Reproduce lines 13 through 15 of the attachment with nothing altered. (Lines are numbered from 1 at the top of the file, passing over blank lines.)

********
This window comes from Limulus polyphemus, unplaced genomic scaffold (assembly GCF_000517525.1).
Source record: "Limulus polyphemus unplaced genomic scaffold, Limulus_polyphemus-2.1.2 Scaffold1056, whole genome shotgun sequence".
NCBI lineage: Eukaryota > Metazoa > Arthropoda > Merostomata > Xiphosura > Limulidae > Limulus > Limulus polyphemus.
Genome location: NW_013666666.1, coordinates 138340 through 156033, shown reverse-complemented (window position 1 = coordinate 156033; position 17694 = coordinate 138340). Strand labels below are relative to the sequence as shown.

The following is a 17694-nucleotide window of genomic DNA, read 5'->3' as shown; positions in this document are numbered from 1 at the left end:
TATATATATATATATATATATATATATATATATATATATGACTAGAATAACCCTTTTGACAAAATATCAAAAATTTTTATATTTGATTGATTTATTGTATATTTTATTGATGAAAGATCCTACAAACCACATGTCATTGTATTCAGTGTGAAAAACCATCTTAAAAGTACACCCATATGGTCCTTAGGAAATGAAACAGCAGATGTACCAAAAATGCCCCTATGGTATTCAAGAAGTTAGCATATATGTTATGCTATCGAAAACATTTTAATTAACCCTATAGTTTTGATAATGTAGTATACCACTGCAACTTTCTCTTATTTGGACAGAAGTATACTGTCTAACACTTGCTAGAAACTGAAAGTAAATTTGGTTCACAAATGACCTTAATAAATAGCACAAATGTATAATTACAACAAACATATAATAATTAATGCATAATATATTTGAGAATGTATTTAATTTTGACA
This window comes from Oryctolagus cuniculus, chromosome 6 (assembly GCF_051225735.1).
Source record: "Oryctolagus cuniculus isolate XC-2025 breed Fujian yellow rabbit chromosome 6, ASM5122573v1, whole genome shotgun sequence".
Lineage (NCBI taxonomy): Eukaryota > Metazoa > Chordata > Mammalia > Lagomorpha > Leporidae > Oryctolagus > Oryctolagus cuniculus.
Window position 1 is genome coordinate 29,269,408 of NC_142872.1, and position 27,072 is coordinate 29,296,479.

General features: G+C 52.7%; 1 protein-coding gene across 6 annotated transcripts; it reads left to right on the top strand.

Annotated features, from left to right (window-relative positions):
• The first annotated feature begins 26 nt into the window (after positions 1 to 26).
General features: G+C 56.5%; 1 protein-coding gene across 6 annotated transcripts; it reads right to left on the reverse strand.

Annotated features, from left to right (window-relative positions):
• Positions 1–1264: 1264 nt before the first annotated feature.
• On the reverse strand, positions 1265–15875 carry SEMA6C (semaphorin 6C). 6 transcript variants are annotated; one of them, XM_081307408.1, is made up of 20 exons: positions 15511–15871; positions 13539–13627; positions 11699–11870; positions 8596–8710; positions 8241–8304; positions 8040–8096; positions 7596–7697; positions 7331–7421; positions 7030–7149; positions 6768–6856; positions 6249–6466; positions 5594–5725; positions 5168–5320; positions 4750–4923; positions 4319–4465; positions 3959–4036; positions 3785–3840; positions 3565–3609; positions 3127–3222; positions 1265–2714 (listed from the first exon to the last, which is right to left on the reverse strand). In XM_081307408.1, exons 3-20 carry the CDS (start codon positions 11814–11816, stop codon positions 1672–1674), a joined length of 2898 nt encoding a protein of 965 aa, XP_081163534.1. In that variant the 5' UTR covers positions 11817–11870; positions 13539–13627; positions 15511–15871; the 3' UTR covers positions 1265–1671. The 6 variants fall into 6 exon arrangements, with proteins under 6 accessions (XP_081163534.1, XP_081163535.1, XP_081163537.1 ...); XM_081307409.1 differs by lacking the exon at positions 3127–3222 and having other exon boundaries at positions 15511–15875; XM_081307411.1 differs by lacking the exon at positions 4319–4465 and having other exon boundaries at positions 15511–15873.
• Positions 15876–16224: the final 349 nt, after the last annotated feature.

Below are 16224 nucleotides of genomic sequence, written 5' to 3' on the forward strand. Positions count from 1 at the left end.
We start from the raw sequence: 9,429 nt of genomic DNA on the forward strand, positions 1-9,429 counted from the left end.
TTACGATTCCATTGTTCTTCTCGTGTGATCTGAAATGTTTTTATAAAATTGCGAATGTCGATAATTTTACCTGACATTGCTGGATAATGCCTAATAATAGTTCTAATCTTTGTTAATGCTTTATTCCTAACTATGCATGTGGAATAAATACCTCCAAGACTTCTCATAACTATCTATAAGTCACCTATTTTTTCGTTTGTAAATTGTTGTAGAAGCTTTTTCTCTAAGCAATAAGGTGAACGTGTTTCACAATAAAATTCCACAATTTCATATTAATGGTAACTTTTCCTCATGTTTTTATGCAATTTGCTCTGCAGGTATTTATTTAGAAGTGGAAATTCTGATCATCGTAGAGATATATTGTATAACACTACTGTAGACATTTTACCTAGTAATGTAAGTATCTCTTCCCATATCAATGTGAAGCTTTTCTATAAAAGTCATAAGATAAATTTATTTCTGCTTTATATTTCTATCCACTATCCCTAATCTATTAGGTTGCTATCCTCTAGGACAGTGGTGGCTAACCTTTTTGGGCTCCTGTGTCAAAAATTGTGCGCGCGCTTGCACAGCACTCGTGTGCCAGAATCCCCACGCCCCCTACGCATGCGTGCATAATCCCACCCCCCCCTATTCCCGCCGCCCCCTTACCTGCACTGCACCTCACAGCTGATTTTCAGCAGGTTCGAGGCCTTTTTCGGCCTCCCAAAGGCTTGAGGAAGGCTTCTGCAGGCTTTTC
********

• The first annotated feature begins 26 nt into the window (after positions 1 to 26).
General features: G+C 56.5%; 1 protein-coding gene across 6 annotated transcripts; it reads right to left on the reverse strand.

Annotated features, from left to right (window-relative positions):